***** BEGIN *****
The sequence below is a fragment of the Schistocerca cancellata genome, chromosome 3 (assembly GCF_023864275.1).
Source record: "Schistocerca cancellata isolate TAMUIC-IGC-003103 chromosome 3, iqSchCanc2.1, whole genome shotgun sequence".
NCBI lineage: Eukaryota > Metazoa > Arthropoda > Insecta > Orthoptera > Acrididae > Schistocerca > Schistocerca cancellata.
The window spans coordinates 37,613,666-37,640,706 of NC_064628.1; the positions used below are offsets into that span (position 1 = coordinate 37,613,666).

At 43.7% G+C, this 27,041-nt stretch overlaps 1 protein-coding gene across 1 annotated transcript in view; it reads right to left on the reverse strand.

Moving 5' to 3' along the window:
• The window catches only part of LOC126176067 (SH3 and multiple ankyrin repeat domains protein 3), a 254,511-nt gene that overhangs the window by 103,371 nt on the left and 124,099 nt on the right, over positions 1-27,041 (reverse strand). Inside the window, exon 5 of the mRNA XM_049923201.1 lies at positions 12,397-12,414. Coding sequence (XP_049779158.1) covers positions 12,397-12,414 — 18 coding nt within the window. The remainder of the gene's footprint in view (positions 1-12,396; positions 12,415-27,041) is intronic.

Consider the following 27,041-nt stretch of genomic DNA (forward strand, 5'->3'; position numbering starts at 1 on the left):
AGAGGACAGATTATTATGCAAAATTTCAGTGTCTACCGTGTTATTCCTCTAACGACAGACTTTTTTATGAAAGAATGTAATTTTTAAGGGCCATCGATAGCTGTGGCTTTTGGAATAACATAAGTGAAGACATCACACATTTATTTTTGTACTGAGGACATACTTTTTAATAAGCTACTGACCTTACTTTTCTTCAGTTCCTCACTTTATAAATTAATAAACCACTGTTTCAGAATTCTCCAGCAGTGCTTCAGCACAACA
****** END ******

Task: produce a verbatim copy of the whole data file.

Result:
The sequence below is a fragment of the Schistocerca cancellata genome, chromosome 3 (assembly GCF_023864275.1).
Source record: "Schistocerca cancellata isolate TAMUIC-IGC-003103 chromosome 3, iqSchCanc2.1, whole genome shotgun sequence".
NCBI lineage: Eukaryota > Metazoa > Arthropoda > Insecta > Orthoptera > Acrididae > Schistocerca > Schistocerca cancellata.
The window spans coordinates 37,613,666-37,640,706 of NC_064628.1; the positions used below are offsets into that span (position 1 = coordinate 37,613,666).

At 43.7% G+C, this 27,041-nt stretch overlaps 1 protein-coding gene across 1 annotated transcript in view; it reads right to left on the reverse strand.

Moving 5' to 3' along the window:
• The window catches only part of LOC126176067 (SH3 and multiple ankyrin repeat domains protein 3), a 254,511-nt gene that overhangs the window by 103,371 nt on the left and 124,099 nt on the right, over positions 1-27,041 (reverse strand). Inside the window, exon 5 of the mRNA XM_049923201.1 lies at positions 12,397-12,414. Coding sequence (XP_049779158.1) covers positions 12,397-12,414 — 18 coding nt within the window. The remainder of the gene's footprint in view (positions 1-12,396; positions 12,415-27,041) is intronic.

Consider the following 27,041-nt stretch of genomic DNA (forward strand, 5'->3'; position numbering starts at 1 on the left):
AGAGGACAGATTATTATGCAAAATTTCAGTGTCTACCGTGTTATTCCTCTAACGACAGACTTTTTTATGAAAGAATGTAATTTTTAAGGGCCATCGATAGCTGTGGCTTTTGGAATAACATAAGTGAAGACATCACACATTTATTTTTGTACTGAGGACATACTTTTTAATAAGCTACTGACCTTACTTTTCTTCAGTTCCTCACTTTATAAATTAATAAACCACTGTTTCAGAATTCTCCAGCAGTGCTTCAGCACAACA